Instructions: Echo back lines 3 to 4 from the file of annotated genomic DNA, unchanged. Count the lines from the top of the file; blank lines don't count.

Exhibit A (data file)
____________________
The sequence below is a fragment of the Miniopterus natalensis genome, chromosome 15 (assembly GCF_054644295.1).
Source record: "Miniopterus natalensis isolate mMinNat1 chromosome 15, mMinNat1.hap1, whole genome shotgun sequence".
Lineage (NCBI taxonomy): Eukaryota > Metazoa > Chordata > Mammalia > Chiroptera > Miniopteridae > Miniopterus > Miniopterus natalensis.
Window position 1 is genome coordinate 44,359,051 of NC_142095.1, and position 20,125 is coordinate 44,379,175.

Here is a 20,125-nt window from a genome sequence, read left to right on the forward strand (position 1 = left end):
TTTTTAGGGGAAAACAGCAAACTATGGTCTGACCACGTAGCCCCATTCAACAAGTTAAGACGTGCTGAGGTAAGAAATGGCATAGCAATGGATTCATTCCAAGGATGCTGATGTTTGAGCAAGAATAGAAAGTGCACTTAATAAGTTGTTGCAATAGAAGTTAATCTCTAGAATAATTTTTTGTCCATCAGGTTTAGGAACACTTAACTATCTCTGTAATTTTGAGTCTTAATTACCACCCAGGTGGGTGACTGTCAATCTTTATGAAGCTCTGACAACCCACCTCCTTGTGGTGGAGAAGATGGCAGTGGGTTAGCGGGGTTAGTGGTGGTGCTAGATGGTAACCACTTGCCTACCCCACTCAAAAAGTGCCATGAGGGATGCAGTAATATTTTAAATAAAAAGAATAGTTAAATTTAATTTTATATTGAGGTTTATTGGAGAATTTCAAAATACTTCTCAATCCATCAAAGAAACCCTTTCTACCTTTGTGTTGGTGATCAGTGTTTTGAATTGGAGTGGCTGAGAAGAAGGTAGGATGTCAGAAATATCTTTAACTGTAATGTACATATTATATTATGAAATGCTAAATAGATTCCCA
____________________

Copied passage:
Lineage (NCBI taxonomy): Eukaryota > Metazoa > Chordata > Mammalia > Chiroptera > Miniopteridae > Miniopterus > Miniopterus natalensis.
Window position 1 is genome coordinate 44,359,051 of NC_142095.1, and position 20,125 is coordinate 44,379,175.